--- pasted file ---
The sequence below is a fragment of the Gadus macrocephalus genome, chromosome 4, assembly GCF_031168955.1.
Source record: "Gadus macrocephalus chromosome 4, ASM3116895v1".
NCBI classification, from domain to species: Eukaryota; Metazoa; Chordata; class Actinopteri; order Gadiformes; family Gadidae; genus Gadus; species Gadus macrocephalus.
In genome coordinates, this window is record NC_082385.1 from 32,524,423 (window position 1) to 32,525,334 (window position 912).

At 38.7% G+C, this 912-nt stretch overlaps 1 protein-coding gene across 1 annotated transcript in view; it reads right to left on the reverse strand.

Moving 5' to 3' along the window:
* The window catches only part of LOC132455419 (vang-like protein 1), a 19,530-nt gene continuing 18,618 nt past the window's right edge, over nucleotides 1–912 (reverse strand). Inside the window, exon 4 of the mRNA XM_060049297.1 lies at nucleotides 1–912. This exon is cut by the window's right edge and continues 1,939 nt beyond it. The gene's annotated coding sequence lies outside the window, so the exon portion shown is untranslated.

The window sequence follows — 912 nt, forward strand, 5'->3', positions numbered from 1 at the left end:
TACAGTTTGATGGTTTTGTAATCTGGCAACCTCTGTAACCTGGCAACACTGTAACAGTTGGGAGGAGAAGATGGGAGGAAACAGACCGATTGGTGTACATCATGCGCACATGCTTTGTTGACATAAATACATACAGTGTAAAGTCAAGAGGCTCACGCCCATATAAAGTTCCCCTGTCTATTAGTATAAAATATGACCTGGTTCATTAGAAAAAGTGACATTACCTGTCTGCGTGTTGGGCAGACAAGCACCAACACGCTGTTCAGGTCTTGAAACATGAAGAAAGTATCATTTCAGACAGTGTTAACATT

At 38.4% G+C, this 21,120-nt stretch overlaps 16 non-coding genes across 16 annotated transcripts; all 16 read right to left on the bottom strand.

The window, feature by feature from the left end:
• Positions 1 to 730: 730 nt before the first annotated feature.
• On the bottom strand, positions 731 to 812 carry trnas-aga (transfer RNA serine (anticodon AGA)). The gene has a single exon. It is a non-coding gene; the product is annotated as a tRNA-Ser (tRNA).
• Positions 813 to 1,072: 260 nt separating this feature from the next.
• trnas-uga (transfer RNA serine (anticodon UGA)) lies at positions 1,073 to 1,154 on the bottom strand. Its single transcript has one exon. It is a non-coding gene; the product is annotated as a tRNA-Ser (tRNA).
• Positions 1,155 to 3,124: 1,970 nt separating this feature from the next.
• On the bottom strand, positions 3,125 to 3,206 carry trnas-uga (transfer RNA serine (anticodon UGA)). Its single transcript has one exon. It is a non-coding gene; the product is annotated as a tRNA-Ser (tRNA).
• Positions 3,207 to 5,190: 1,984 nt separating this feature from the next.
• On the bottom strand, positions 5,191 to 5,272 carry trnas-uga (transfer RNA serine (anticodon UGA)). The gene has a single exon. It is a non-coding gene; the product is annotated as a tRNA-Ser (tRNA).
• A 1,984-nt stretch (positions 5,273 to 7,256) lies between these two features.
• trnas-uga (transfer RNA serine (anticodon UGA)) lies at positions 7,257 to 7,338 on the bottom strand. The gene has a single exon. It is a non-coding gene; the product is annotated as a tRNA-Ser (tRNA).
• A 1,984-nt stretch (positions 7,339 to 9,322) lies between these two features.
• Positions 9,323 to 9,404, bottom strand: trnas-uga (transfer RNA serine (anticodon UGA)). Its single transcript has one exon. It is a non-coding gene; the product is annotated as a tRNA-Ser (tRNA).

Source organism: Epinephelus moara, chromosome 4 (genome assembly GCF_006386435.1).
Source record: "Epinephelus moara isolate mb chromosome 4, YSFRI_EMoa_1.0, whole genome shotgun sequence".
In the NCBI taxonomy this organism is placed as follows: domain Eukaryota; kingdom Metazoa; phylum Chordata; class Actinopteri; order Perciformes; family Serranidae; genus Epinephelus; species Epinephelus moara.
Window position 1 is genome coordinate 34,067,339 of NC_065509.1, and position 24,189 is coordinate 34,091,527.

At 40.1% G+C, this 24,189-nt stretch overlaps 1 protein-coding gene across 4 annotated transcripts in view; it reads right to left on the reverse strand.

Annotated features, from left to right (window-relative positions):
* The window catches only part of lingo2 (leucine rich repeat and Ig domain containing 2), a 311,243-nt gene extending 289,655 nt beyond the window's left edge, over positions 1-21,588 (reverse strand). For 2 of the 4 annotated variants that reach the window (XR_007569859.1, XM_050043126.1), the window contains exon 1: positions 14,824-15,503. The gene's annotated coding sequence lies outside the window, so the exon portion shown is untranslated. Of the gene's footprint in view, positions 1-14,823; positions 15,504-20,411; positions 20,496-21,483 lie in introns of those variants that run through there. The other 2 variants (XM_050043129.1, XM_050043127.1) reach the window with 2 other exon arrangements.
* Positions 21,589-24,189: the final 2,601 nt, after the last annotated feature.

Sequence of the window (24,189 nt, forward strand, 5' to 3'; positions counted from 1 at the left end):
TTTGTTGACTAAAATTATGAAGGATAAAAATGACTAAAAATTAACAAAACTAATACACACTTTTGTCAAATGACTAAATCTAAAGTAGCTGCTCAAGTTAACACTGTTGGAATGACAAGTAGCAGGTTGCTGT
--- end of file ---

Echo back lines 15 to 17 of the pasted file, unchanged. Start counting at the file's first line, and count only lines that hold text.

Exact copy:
• trnas-uga (transfer RNA serine (anticodon UGA)) lies at positions 1,073 to 1,154 on the bottom strand. Its single transcript has one exon. It is a non-coding gene; the product is annotated as a tRNA-Ser (tRNA).
• Positions 1,155 to 3,124: 1,970 nt separating this feature from the next.
• On the bottom strand, positions 3,125 to 3,206 carry trnas-uga (transfer RNA serine (anticodon UGA)). Its single transcript has one exon. It is a non-coding gene; the product is annotated as a tRNA-Ser (tRNA).